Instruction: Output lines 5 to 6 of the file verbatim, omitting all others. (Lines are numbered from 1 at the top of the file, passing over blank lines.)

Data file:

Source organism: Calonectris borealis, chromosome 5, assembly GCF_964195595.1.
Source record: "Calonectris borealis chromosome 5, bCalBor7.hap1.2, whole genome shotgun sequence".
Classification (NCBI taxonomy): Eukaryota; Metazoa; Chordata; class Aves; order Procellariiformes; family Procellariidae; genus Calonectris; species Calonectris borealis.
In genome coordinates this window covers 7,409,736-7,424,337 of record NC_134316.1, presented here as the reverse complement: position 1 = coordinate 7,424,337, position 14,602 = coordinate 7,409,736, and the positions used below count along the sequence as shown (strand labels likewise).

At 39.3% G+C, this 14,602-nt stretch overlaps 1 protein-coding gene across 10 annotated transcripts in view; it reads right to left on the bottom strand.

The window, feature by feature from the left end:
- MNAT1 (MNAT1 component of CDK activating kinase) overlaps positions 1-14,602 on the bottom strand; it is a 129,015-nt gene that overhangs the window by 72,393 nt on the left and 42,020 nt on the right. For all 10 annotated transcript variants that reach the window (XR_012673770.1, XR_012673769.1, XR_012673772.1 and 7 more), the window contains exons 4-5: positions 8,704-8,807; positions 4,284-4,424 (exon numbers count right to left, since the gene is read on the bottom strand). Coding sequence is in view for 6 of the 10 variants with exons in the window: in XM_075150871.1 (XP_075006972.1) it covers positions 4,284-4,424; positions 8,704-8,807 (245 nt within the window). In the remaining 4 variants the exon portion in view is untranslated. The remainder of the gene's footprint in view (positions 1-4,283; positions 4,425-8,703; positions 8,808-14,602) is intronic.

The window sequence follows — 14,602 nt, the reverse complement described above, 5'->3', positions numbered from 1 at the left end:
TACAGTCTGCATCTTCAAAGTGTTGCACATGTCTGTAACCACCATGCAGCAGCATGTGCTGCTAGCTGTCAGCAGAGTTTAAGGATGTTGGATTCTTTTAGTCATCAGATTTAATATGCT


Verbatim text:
At 39.3% G+C, this 14,602-nt stretch overlaps 1 protein-coding gene across 10 annotated transcripts in view; it reads right to left on the bottom strand.

The window, feature by feature from the left end: